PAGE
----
There are tiaras that are instantly recognizable (we’ve featured several that fit into that category). And then there are tiaras who’s style was so fashionable “everyone” had to have one. But then, that made it hard to distinguish one from one another. Such an unfortunate problem to have, right? And today’s #TiaraTuesday feature, The Fife Fringe Tiara, is one of the latter.
Case in point – when I posted a picture of it on Instagram right after viewing it at the Kensington Palace exhibition a couple of weeks ago, several folks assumed it was Queen Mary’s Fringe or Queen Alexandra’s Kokoshnik. And at first blush, they are hard to tell apart. But that’s because the fringe style was all the rage (they had fads and popular fashions too, you know).
So much so that when Princess Louise, the daughter of the soon-to-be King Edward VII and Queen Alexandra, was getting married, her parents not only got her the tiara we’re focused on today, but her mother also ordered one of similar design for herself (Queen Alexandra’s Kokoshnik, which is shown in a photo above) to celebrate her silver wedding anniversary the year prior.
Louise’s was ordered by her parents from Hancocks to celebrate the marriage of their daughter to the Earl of Fife (he was made a Duke by order of Queen Victoria immediately after the wedding) in 1889. It was apparently a favorite of the Princess’ because she wore it often. And as was the style with the fringe tiaras, it was able to be converted into a necklace and we have several photos of Louise wearing it in that fashion.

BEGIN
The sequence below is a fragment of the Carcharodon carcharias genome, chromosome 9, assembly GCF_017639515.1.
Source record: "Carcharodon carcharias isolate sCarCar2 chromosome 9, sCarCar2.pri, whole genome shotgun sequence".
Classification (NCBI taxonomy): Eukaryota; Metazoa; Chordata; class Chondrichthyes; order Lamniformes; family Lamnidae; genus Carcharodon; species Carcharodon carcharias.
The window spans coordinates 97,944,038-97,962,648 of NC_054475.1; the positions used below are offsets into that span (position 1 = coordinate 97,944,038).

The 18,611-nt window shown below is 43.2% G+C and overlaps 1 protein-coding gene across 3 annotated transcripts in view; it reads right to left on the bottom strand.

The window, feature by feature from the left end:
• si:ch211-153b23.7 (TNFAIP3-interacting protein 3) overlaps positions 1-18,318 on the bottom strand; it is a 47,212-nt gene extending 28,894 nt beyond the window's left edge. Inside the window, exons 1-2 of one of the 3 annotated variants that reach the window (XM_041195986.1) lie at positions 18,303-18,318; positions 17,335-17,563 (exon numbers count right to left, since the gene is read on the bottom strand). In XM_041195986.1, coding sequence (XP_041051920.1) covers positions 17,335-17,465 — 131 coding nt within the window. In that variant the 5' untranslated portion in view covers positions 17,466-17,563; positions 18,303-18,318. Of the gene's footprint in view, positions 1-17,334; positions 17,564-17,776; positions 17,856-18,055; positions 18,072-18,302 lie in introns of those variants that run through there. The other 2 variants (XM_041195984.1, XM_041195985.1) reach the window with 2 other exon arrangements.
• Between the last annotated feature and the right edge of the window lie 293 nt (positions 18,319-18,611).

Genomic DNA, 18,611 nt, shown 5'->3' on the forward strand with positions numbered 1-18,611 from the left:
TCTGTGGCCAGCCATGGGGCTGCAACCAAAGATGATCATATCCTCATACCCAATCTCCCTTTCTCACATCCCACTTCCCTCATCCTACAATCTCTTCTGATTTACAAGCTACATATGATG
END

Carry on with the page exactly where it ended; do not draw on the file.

The tiara itself is comprised of several rays of pavé set diamonds, alternating in size and also graduating in height from the center back. It’s set in both white and yellow gold and circles the head about 3/4 of the way around.
Many had thought this tiara to have been auctioned off quite some time ago. But, surprise! The Fife family still owns it and has been nice enough to allow it to be on loan for a bit. It’s currently on display at Kensington Palace and let me tell you this, if you get the chance…. GO! Go see it along with two other stunning tiara’s (we’ll feature both of them over the next two weeks). It’s worth every penny of the price of admission (and you get to see the rest of the original royal apartment too).
Now, what do you have to say about the Fife Fringe or the fringe style tiaras in general? I’d love to hear your thoughts in the comments!